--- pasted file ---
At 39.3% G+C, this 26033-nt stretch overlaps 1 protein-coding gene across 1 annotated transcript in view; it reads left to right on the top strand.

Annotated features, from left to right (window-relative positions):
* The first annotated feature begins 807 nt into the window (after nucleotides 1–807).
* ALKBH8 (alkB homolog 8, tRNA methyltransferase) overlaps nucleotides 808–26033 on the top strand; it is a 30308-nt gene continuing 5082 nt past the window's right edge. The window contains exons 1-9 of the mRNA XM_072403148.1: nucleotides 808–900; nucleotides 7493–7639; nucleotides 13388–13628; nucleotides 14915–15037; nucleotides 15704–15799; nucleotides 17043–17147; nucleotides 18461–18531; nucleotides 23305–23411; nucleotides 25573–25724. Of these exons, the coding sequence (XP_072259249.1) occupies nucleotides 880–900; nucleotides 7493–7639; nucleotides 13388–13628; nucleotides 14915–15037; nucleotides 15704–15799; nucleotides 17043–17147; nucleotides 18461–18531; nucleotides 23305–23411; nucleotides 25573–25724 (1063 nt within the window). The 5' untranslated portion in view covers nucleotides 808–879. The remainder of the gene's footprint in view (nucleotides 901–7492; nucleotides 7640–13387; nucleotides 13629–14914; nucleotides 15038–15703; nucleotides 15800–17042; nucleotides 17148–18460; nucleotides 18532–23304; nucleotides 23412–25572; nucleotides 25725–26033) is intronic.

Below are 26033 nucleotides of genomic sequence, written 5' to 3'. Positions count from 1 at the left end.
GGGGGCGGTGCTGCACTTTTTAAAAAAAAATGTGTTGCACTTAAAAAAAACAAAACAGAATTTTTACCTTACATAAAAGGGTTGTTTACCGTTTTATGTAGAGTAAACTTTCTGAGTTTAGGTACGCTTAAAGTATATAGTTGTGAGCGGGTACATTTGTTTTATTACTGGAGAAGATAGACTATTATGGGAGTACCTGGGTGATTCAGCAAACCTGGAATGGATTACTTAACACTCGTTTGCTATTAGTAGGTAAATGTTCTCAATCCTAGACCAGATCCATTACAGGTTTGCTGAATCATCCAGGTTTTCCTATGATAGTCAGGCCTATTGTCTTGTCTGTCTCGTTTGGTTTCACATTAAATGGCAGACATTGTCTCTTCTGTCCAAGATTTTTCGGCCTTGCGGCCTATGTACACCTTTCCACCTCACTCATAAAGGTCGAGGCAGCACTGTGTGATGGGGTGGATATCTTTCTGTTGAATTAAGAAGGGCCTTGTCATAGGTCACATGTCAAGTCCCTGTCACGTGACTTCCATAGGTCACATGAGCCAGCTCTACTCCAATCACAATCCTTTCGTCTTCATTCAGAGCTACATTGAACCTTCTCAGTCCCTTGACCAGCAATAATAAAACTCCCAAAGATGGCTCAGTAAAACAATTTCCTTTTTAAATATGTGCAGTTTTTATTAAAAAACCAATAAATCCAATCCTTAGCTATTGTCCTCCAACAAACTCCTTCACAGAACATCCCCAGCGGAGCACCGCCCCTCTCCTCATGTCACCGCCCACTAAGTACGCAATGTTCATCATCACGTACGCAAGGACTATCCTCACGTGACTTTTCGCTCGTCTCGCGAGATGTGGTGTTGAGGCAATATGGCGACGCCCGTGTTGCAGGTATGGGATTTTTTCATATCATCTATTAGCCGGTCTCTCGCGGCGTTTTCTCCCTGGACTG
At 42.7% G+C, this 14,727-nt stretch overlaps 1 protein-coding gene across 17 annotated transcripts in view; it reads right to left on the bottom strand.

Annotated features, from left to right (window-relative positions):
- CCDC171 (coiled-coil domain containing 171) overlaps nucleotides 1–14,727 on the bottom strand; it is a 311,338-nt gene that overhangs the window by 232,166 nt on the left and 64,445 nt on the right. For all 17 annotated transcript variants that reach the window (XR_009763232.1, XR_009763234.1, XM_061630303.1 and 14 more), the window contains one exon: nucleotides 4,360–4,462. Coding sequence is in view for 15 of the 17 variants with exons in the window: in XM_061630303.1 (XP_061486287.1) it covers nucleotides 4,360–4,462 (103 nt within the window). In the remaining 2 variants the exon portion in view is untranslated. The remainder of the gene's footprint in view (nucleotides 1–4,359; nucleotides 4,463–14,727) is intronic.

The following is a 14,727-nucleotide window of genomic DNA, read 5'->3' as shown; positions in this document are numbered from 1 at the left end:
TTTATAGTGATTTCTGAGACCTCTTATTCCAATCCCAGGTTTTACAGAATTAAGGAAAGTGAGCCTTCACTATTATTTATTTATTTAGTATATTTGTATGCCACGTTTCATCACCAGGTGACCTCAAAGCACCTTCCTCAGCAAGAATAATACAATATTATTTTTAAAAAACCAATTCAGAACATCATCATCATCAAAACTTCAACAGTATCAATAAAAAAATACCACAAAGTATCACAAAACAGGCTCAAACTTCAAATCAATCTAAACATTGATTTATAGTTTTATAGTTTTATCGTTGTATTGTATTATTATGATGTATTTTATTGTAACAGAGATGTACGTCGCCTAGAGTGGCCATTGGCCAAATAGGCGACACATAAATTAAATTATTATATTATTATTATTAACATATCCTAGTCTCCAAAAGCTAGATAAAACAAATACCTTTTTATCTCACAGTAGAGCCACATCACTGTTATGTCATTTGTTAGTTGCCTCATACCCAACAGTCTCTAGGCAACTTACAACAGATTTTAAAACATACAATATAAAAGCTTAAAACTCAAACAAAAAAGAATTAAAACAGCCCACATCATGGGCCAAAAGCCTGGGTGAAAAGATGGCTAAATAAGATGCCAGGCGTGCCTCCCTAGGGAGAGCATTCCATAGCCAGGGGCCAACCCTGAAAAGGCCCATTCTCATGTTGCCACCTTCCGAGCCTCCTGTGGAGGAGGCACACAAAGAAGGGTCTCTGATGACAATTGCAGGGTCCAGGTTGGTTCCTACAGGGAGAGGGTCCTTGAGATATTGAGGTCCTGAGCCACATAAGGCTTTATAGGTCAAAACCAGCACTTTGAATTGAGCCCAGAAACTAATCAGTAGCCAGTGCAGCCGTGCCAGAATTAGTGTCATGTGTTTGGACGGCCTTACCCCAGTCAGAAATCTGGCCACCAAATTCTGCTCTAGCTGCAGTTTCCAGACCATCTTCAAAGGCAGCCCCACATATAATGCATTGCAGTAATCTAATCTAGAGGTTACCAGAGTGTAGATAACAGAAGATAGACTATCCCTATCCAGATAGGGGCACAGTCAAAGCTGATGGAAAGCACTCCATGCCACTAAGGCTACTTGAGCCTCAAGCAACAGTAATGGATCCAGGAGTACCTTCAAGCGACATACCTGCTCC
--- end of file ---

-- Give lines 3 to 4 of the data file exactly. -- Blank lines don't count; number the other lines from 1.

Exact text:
* The first annotated feature begins 807 nt into the window (after nucleotides 1–807).
* ALKBH8 (alkB homolog 8, tRNA methyltransferase) overlaps nucleotides 808–26033 on the top strand; it is a 30308-nt gene continuing 5082 nt past the window's right edge. The window contains exons 1-9 of the mRNA XM_072403148.1: nucleotides 808–900; nucleotides 7493–7639; nucleotides 13388–13628; nucleotides 14915–15037; nucleotides 15704–15799; nucleotides 17043–17147; nucleotides 18461–18531; nucleotides 23305–23411; nucleotides 25573–25724. Of these exons, the coding sequence (XP_072259249.1) occupies nucleotides 880–900; nucleotides 7493–7639; nucleotides 13388–13628; nucleotides 14915–15037; nucleotides 15704–15799; nucleotides 17043–17147; nucleotides 18461–18531; nucleotides 23305–23411; nucleotides 25573–25724 (1063 nt within the window). The 5' untranslated portion in view covers nucleotides 808–879. The remainder of the gene's footprint in view (nucleotides 901–7492; nucleotides 7640–13387; nucleotides 13629–14914; nucleotides 15038–15703; nucleotides 15800–17042; nucleotides 17148–18460; nucleotides 18532–23304; nucleotides 23412–25572; nucleotides 25725–26033) is intronic.